Never underestimate the power of gaming activities.
There is a common misconception in participatory culture that content equals participation. This is fundamentally wrong. Inviting people in to register and submit content, gives no reason for return visits, and no reason for active collaboration over time.
There are clear guidelines and suggestions as to what creates a liveable, breathable community. it has little to do with the gathering of content and more to do with the lubrication of the exchange of ideas through mechanics and dynamics.
One of the more effective ones is the application of gaming concepts. not necessarily games themselves, but embedding mechanics or dynamics from gaming culture into the functionality of the application in order to enhance exploration and engagement.
This applies to our instinctive human curiosity, regarding understanding how things work, and our competitiveness, which is embedded deep within the human mind.
Adding a bit of the gaming mindset to an otherwise tedious task can both liven up your existing audiences, and also open up new models for participation and collaboration that dramatically increases engagement with the activity.
Mobile is always just one part of a larger interconnected ecosystem.
Digital is not a silo; it’s an ecosystem of activities. it engages people on a range of platforms; depending on context and availability, and connects these interactions into one coherent, synchronous universe. it is only people building content for platforms who think about platforms. Customers think about experiences.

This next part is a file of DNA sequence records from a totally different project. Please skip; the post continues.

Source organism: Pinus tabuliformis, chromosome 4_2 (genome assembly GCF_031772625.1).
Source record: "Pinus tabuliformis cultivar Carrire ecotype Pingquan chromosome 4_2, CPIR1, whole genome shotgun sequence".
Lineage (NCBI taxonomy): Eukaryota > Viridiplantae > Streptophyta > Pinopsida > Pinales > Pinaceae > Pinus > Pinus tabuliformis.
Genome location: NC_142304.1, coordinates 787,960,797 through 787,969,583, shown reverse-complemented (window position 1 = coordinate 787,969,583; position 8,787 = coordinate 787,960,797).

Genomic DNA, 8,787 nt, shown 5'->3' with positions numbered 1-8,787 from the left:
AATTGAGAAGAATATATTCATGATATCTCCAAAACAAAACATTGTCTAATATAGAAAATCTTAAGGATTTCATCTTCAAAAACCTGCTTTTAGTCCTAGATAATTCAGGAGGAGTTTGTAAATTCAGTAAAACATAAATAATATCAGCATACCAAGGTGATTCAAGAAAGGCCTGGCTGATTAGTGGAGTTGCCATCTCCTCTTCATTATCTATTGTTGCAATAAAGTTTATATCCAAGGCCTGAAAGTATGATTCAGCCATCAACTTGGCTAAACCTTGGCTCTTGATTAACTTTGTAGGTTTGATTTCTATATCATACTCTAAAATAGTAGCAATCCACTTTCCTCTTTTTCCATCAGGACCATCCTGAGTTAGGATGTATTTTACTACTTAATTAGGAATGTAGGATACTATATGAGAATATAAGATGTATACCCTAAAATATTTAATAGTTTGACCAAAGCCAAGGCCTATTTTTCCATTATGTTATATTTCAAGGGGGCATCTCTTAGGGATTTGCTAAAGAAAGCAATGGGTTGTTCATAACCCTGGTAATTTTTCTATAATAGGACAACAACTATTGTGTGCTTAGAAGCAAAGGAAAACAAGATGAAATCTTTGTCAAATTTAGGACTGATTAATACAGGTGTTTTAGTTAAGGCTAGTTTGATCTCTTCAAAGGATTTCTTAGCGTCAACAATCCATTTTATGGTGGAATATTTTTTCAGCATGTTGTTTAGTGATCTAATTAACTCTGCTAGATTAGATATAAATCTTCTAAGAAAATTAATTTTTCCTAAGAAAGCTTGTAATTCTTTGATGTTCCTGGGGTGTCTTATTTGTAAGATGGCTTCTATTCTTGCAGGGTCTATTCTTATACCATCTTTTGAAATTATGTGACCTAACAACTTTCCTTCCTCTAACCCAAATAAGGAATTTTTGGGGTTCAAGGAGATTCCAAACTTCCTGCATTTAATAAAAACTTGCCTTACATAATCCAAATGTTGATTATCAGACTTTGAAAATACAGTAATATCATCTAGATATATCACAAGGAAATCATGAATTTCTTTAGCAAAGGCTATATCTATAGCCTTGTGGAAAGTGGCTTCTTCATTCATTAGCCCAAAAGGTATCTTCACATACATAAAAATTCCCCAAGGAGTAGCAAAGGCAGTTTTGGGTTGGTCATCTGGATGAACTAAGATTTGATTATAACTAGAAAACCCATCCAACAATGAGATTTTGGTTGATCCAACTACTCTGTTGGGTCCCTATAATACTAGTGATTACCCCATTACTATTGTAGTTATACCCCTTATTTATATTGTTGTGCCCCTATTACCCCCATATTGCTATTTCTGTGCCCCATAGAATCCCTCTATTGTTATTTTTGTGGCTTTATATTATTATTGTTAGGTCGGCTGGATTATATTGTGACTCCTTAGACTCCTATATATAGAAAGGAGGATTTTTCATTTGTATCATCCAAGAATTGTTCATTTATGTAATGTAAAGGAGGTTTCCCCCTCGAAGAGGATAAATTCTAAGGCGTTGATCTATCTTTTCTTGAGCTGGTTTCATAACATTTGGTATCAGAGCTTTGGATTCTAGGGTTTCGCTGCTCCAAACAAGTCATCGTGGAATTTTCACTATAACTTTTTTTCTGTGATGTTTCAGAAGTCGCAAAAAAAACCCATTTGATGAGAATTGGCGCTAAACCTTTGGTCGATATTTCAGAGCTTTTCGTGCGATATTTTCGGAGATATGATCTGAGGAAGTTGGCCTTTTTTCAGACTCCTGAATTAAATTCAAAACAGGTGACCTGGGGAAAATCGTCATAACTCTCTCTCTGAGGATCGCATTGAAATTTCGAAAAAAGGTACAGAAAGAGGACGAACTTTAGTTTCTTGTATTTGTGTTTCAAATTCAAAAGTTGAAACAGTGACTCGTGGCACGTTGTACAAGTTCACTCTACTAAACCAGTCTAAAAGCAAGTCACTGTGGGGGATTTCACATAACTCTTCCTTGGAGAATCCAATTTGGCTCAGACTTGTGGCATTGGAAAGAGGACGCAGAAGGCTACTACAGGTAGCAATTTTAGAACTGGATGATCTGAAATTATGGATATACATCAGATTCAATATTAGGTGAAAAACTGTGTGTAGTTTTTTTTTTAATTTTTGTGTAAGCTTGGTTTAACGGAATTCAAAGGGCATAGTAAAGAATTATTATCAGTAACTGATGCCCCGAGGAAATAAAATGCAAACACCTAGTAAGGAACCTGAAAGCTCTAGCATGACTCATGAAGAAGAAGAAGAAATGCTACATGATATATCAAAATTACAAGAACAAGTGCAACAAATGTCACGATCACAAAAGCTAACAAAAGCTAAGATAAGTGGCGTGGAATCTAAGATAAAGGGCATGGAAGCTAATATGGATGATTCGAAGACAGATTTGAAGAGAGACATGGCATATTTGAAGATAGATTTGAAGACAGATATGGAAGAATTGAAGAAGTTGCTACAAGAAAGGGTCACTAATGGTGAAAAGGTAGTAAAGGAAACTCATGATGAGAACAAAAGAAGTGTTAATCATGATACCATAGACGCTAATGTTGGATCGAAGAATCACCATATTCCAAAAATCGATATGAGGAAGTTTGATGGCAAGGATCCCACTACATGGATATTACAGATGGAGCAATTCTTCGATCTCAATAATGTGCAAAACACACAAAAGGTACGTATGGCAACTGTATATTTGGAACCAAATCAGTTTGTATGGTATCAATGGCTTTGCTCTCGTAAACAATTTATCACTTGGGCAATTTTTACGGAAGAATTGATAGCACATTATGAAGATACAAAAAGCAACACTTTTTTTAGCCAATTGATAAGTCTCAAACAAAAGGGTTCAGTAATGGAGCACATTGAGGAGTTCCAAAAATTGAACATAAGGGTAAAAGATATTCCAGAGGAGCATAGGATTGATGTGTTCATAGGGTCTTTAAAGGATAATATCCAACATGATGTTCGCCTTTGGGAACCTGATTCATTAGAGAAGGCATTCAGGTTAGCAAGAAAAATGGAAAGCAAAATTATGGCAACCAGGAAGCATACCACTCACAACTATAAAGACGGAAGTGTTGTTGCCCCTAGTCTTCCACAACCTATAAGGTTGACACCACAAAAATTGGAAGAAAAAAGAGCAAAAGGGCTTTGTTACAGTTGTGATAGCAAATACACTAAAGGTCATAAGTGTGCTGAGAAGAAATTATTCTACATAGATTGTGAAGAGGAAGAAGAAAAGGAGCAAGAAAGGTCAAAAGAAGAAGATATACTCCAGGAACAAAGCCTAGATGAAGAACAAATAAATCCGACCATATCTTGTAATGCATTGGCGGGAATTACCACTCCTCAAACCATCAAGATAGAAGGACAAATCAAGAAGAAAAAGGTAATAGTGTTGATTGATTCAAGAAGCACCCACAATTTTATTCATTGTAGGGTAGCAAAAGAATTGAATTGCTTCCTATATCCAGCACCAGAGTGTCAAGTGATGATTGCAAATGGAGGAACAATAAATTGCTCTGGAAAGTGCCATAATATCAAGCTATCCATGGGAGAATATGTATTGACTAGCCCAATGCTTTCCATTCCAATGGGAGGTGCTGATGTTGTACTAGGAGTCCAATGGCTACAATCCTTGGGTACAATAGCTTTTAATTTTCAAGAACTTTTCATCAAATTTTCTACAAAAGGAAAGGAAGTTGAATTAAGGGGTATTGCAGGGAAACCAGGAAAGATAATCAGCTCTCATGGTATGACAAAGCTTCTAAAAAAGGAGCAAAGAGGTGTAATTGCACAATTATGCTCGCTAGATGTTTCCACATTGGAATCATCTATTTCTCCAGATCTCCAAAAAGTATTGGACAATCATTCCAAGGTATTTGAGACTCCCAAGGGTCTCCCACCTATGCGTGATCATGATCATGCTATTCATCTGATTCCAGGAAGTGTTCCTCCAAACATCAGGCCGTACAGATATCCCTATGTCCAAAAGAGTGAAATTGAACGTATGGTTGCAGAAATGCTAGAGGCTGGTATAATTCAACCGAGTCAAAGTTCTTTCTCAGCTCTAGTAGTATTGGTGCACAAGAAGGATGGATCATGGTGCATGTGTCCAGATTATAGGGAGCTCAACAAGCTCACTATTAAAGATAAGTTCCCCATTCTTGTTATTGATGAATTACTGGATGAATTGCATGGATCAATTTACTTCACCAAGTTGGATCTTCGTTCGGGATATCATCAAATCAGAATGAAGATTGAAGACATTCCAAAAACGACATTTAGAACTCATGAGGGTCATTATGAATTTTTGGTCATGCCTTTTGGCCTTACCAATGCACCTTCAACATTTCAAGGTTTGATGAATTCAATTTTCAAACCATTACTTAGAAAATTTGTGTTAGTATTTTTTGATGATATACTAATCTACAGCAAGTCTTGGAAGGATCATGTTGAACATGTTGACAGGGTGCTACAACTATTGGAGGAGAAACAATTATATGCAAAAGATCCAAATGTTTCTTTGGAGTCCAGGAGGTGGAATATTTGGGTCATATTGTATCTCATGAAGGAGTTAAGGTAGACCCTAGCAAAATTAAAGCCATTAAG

Mobile is a trigger, a lead generator, a remote, a sensor or a recording device. By using its capacity to be everywhere anytime; you can create relevance for the brand and value for the participant. But mobile has clear limitations, both due to limited interaction abilities, limited bandwidth (at present), and limited processing strength.
As marketing campaigns now utilise numerous formats and activities, it is clear that one platform alone cannot do everything. Mobile has clear and definite abilities that can be rivalled by no other platform. Using mobile for these specifi c operations puts it to work doing what it does best.
It´s a collaborative platform helping people connect and do stuff together.
It is interesting to note that before we put computers into telephones, they were purely collaborative devices – it’s almost as if, by introducing technology, the telephone has tuned into an anti-social device.
People belong to networks, and enabling these groups through the exchange of ideas is one of the most important abilities of the digital/real world.
The mobile is essential to this, and has historically been a great socialising device, strengthening our connections with friends and family.
The mobile platform expands our present notion of the telephone into something more like a super-communications device, with strengths in all dimensions of communication. This means that whereas most applications today are inherently unsocial and database-driven, we are only at the start of a new learning curve; soon it will be the exception when applications or abilities remain individual.
Adding value to the situation where the product is valuable and the brand meaningful. The difference between traditional advertising and new marketing can be summarised in two sentences:
Traditional advertising proves to be complex and costly. This is because our ability to reach out and talk to people is to a large extent limited to media, consumed in specific contexts, unrelated to the communicated products or brands. But technology has changed; it has become ubiquitous and invisible. This means that people and participants can access our marketing all the time. But why would they want to access it?